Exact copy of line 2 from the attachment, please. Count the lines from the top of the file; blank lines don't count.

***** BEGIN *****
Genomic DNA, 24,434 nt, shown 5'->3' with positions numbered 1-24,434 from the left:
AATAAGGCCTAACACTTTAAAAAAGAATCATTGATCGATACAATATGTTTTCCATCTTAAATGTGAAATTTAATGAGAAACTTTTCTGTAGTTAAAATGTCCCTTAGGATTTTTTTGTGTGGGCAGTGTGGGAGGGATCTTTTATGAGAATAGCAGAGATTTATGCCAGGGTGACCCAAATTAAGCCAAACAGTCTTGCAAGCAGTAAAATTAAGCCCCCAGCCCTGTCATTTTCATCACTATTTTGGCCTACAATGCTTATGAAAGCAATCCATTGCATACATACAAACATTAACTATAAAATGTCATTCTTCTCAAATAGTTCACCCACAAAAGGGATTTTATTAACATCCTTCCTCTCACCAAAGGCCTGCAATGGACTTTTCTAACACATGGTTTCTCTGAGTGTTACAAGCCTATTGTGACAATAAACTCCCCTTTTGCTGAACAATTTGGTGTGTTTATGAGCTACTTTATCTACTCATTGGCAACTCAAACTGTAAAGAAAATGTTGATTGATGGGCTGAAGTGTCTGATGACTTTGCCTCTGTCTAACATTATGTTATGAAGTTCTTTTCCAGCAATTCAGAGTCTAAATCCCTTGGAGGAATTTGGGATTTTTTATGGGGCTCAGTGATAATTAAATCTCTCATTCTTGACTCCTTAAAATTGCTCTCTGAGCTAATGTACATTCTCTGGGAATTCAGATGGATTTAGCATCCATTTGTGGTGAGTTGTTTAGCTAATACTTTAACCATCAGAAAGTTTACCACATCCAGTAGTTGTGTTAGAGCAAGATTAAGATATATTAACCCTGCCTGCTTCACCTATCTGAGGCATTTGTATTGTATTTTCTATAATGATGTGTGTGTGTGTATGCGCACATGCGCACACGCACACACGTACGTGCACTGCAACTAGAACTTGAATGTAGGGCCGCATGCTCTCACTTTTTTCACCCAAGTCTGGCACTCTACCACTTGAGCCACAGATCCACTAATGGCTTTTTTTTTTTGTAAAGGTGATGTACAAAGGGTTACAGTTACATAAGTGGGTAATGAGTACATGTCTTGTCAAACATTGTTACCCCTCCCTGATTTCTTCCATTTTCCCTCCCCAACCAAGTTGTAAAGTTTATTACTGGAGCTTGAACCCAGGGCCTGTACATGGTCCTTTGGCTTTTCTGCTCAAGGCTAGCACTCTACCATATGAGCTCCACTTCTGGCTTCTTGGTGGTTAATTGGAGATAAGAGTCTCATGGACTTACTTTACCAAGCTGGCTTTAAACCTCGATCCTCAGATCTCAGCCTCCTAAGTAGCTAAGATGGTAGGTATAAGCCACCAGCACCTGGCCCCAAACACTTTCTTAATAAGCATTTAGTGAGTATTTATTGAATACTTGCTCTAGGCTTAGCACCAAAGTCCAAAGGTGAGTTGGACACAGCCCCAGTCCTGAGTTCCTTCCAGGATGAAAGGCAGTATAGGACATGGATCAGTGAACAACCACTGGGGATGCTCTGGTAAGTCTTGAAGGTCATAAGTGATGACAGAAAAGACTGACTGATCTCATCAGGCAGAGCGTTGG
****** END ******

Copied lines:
AATAAGGCCTAACACTTTAAAAAAGAATCATTGATCGATACAATATGTTTTCCATCTTAAATGTGAAATTTAATGAGAAACTTTTCTGTAGTTAAAATGTCCCTTAGGATTTTTTTGTGTGGGCAGTGTGGGAGGGATCTTTTATGAGAATAGCAGAGATTTATGCCAGGGTGACCCAAATTAAGCCAAACAGTCTTGCAAGCAGTAAAATTAAGCCCCCAGCCCTGTCATTTTCATCACTATTTTGGCCTACAATGCTTATGAAAGCAATCCATTGCATACATACAAACATTAACTATAAAATGTCATTCTTCTCAAATAGTTCACCCACAAAAGGGATTTTATTAACATCCTTCCTCTCACCAAAGGCCTGCAATGGACTTTTCTAACACATGGTTTCTCTGAGTGTTACAAGCCTATTGTGACAATAAACTCCCCTTTTGCTGAACAATTTGGTGTGTTTATGAGCTACTTTATCTACTCATTGGCAACTCAAACTGTAAAGAAAATGTTGATTGATGGGCTGAAGTGTCTGATGACTTTGCCTCTGTCTAACATTATGTTATGAAGTTCTTTTCCAGCAATTCAGAGTCTAAATCCCTTGGAGGAATTTGGGATTTTTTATGGGGCTCAGTGATAATTAAATCTCTCATTCTTGACTCCTTAAAATTGCTCTCTGAGCTAATGTACATTCTCTGGGAATTCAGATGGATTTAGCATCCATTTGTGGTGAGTTGTTTAGCTAATACTTTAACCATCAGAAAGTTTACCACATCCAGTAGTTGTGTTAGAGCAAGATTAAGATATATTAACCCTGCCTGCTTCACCTATCTGAGGCATTTGTATTGTATTTTCTATAATGATGTGTGTGTGTGTATGCGCACATGCGCACACGCACACACGTACGTGCACTGCAACTAGAACTTGAATGTAGGGCCGCATGCTCTCACTTTTTTCACCCAAGTCTGGCACTCTACCACTTGAGCCACAGATCCACTAATGGCTTTTTTTTTTTGTAAAGGTGATGTACAAAGGGTTACAGTTACATAAGTGGGTAATGAGTACATGTCTTGTCAAACATTGTTACCCCTCCCTGATTTCTTCCATTTTCCCTCCCCAACCAAGTTGTAAAGTTTATTACTGGAGCTTGAACCCAGGGCCTGTACATGGTCCTTTGGCTTTTCTGCTCAAGGCTAGCACTCTACCATATGAGCTCCACTTCTGGCTTCTTGGTGGTTAATTGGAGATAAGAGTCTCATGGACTTACTTTACCAAGCTGGCTTTAAACCTCGATCCTCAGATCTCAGCCTCCTAAGTAGCTAAGATGGTAGGTATAAGCCACCAGCACCTGGCCCCAAACACTTTCTTAATAAGCATTTAGTGAGTATTTATTGAATACTTGCTCTAGGCTTAGCACCAAAGTCCAAAGGTGAGTTGGACACAGCCCCAGTCCTGAGTTCCTTCCAGGATGAAAGGCAGTATAGGACATGGATCAGTGAACAACCACTGGGGATGCTCTGGTAAGTCTTGAAGGTCATAAGTGATGACAGAAAAGACTGACTGATCTCATCAGGCAGAGCGTTGG